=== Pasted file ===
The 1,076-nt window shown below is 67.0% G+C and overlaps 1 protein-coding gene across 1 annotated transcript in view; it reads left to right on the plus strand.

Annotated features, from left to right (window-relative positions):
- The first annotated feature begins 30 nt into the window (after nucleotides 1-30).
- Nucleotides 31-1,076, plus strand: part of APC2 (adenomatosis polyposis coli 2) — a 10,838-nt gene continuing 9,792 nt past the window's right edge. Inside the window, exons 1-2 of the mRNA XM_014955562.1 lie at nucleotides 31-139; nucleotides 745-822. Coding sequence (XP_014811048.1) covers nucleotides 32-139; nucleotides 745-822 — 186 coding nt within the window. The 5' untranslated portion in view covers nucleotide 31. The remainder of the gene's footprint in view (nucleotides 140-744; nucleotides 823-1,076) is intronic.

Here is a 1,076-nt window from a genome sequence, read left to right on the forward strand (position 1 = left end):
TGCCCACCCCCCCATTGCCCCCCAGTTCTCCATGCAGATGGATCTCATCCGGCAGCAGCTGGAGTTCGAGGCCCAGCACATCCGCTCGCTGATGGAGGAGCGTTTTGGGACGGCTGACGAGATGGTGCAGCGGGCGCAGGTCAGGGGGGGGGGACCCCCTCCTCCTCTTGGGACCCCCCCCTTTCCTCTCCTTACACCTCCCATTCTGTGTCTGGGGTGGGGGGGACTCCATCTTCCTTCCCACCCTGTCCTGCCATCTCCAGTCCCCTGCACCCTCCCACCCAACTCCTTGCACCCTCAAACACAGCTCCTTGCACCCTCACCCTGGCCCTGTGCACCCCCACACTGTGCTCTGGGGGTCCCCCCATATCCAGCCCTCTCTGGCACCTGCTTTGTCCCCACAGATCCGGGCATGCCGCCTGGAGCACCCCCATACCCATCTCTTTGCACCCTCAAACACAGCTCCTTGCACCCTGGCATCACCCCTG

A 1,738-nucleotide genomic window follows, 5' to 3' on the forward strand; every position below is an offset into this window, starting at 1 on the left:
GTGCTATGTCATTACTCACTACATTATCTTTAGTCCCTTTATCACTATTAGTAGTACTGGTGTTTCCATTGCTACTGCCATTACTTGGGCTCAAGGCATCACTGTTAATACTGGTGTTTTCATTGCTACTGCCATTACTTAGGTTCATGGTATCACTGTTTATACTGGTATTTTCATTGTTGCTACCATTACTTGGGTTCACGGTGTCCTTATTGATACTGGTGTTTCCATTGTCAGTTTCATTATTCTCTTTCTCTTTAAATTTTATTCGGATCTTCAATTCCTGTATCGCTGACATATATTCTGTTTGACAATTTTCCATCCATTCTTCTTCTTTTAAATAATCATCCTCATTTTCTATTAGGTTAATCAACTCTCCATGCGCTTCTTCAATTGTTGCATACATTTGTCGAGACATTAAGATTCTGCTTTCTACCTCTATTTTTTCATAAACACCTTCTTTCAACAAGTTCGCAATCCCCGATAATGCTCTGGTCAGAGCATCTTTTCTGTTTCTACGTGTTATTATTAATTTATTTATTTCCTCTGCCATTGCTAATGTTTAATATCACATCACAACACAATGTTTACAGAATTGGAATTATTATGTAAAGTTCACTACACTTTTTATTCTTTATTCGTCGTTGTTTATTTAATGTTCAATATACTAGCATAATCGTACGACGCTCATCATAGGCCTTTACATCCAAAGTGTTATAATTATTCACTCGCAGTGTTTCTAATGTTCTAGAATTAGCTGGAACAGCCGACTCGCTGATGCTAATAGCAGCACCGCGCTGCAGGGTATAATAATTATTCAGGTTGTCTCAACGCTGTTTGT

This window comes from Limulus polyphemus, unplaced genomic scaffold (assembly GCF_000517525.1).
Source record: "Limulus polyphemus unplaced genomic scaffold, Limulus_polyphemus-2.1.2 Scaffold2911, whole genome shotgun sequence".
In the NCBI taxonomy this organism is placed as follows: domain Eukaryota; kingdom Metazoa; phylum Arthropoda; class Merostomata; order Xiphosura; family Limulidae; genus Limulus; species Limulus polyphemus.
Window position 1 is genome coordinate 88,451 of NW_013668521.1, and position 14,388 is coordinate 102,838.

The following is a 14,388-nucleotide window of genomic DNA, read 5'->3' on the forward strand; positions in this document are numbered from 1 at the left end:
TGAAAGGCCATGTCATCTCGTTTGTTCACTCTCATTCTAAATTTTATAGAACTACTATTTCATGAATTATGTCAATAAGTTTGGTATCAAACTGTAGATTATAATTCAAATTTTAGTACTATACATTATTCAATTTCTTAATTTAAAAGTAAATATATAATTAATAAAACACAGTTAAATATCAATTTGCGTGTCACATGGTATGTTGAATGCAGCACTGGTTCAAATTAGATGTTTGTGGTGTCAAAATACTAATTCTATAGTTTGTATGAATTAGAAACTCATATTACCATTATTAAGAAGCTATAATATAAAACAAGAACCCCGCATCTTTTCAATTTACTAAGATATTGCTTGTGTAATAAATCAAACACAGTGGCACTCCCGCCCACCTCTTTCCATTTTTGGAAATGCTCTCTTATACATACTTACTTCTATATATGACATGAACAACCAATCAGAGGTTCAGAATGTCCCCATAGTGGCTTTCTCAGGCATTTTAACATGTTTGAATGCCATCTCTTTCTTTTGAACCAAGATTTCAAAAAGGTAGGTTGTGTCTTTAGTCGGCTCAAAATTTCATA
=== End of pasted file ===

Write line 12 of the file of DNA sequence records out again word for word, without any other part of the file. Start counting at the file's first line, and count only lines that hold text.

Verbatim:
Window position 1 is genome coordinate 88,451 of NW_013668521.1, and position 14,388 is coordinate 102,838.